Written by Adrianne Madden
Thursday, 04 September 2008
Can you imagine a fisherman being president of the United States?
It's not so farfetched a dream, now is it? Alaska Gov. Sarah Palin is Sen. John McCain's choice as running mate on the Reublican presidential ticket. And should the 72-year-old McCain be elected president, Palin would assume the reins should anything happen to the commander in chief.
If that happened, that would make a fisherman the leader of the free world. Palin fishes commercially for salmon in Bristol Bay, as does her husband, Todd, a lifelong commercial fisherman, who would become first gentleman.
What would life be like if a fisherman was president? Would the Magnuson-Stevens Act become fairer to fishermen if White House support and clout were available?
Would we see reversals of trade policies that allow vast quantities of seafood to be imported that squash dock prices? Would we see increased emphasis on and funding for more accurate stock assessments?
Would West Coast water policies be reversed to bolster the health of weakened salmon stocks? Would fisheries rationalization plans move to the back burner in favor of programs that would enable big- and small-boat fishermen to prosper?
Would the U.S. delegation to ICCAT have greater support and the muscle to ensure American swordfish and tuna fishermen get a fairer shake? Would we put more pressure on foreign nations to fish sustainably?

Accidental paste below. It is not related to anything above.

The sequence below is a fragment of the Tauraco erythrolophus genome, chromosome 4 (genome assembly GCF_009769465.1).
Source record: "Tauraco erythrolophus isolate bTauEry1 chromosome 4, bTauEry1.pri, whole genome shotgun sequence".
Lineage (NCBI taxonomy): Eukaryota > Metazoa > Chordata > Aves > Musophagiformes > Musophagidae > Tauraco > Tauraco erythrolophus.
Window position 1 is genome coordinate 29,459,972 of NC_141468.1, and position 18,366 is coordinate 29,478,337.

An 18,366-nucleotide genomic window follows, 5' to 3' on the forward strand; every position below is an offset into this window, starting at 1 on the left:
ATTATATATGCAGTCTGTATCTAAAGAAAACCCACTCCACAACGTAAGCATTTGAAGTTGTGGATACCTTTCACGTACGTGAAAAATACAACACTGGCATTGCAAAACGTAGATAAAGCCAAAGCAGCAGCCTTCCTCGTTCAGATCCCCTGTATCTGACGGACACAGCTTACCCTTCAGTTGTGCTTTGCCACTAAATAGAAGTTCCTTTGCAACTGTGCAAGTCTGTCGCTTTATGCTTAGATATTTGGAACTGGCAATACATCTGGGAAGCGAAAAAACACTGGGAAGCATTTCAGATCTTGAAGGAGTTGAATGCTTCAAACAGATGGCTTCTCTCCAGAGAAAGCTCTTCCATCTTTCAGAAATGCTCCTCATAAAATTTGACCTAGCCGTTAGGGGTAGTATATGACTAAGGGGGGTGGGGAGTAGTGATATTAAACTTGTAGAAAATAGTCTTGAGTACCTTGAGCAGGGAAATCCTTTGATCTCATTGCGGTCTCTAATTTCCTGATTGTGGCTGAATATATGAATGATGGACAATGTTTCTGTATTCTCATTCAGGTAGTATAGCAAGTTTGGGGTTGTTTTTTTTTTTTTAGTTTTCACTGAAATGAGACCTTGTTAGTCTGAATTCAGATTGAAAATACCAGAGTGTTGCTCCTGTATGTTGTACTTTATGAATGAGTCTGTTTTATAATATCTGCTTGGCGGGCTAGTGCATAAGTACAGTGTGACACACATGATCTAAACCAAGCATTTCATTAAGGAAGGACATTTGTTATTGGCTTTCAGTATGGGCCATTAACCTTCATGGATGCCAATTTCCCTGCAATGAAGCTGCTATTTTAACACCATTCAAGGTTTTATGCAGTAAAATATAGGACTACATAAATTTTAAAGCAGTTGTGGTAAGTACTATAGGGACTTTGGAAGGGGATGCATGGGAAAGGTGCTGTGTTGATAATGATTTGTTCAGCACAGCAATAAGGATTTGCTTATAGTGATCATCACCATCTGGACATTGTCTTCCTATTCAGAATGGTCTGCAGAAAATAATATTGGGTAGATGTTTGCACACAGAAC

In short, would life get better for U.S. fishermen?
Maybe. It might be too much to ask the president to focus so much on fisheries-related matters. After all, there are pesky issues like the economy, energy prices, education, foreign affairs and health care that would likely fly higher on the radar screen.
Then again, maybe U.S. fishermen would receive more attention and help than they've gotten from presidents who lack a commercial fishing background.
NOAA recently published a proposed rule that would implement a traceability plan to help combat IUU fishing. The program would seek to trace the origins of imported seafood by setting up reporting and filing procedures for products entering the U.S.
The traceability program would collect data on harvest, landing, and chain of custody of fish and fish products that have been identified as particularly vulnerable to IUU fishing and fraud.Read more...
The following was released by the Maine Department of Marine Resources on Jan. 22:
The Maine Department of Marine Resources announced an emergency regulation that will support the continued rebuilding effort in Maine’s scallop fishery. The rule, effective January 23, 2016, will close the Muscle Ridge Area near South Thomaston and the Western Penobscot Bay Area.Read more...